US authorities list Jho Low’s LA spec mansion amid 1MDB scandal

Prosecutors say he used stolen funds to buy the $39M estate

Jho Low and 1423 Oriole Drive (Credit: Getty Images and The Pinnacle List)

Jho Low and 1423 Oriole Drive (Credit: Getty Images and The Pinnacle List)

The Malaysian government sold off Jho Low’s superyacht last month, and now U.S. prosecutors are hoping to recover additional millions from the sale of his Los Angeles spec mansion.

Low, who faces money laundering charges in Malaysia for his alleged central role in the $4.5 billion theft of 1MDB, remains at-large. Malaysia ordered the arrest of the financier — whose real name is Low Taek Jho — last June. He denies all charges.

His $39 million Bird Streets mansion — which U.S. authorities claim was purchased with stolen funds from the scandal — remains vacant. Now it’s on the market, according to Bloomberg.

Low broke a record in the exclusive neighborhood when he bought the sprawling spec home in 2012, setting the stage for what would become a spec home boom.

Located at 1423 Oriole Drive, the property was one of developer Nile Niami’s earlier spec homes in the area. The 13,000-square-foot mansion was designed by Paul McClean, and replaced actor Ricardo Montalban’s former residence on the site.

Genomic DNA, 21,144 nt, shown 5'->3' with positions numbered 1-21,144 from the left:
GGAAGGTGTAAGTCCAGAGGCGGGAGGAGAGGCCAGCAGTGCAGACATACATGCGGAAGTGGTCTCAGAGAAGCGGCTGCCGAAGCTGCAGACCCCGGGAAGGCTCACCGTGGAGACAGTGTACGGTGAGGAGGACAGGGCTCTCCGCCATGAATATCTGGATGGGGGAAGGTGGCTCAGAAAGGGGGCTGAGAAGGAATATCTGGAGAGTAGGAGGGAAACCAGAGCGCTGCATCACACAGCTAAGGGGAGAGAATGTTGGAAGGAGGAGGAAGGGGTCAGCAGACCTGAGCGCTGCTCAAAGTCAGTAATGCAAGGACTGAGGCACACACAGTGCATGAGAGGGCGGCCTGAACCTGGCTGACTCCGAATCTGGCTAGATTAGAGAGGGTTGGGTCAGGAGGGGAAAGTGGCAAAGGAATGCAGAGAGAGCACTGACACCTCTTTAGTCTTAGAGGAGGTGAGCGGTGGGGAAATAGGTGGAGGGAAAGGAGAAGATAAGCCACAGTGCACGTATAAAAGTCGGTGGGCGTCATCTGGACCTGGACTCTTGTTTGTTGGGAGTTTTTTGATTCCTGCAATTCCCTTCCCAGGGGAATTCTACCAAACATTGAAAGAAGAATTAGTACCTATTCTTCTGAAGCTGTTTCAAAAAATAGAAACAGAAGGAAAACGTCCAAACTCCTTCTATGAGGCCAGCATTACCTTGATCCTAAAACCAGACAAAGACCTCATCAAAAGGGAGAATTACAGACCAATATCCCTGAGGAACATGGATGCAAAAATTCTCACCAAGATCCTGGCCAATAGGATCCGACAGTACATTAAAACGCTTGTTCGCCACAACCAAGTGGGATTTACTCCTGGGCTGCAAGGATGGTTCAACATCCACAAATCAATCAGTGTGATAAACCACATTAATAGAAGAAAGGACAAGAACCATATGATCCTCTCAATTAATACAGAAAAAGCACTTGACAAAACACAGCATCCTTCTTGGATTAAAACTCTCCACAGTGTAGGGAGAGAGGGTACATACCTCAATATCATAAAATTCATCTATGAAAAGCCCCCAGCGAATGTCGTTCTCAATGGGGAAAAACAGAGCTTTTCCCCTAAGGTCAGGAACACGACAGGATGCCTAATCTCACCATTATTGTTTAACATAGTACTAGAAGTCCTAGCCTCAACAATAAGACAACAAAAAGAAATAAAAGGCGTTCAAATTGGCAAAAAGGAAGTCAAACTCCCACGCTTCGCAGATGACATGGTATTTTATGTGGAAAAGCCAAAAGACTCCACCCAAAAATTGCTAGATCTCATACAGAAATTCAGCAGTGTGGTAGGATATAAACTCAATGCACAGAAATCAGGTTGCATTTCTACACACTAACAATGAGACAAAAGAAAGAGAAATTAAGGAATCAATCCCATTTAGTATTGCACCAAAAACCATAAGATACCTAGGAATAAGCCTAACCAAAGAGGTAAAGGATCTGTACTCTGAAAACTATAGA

The home on 1.2 acres features six bedrooms and seven bathrooms, as well as a media room, wine cellar, gym, swimming pool and guest house.

According to a recent court filing, the empty mansion is costing $690,000 per year in taxes, insurance and maintenance. It’s also sinking deeper into disrepair, Bloomberg reported.

The sale is needed because “the expense of keeping the property is excessive and/or is disproportionate to its fair market value”, U.S. prosecutors and the property’s holding company said in the filing.

Prosecutors say Low used stolen money to purchase the mansion, as well as a stake in Steve Witkoff’s Park Lane Hotel and a penthouse at the Time Warner Center in Manhattan. Officials are also trying to seize Low’s stake in EMI Music Publishing.

The most recent filing stands in contrast to an earlier attempt to seize Low’s assets. In September 2017, a federal judge in Los Angeles granted the U.S. government’s request to hold off on seizing any assets on the grounds that it would interfere with a larger probe into 1MDB.

Authorities in Malaysia, meanwhile, sold off Low’s super yacht last month for $126 million.

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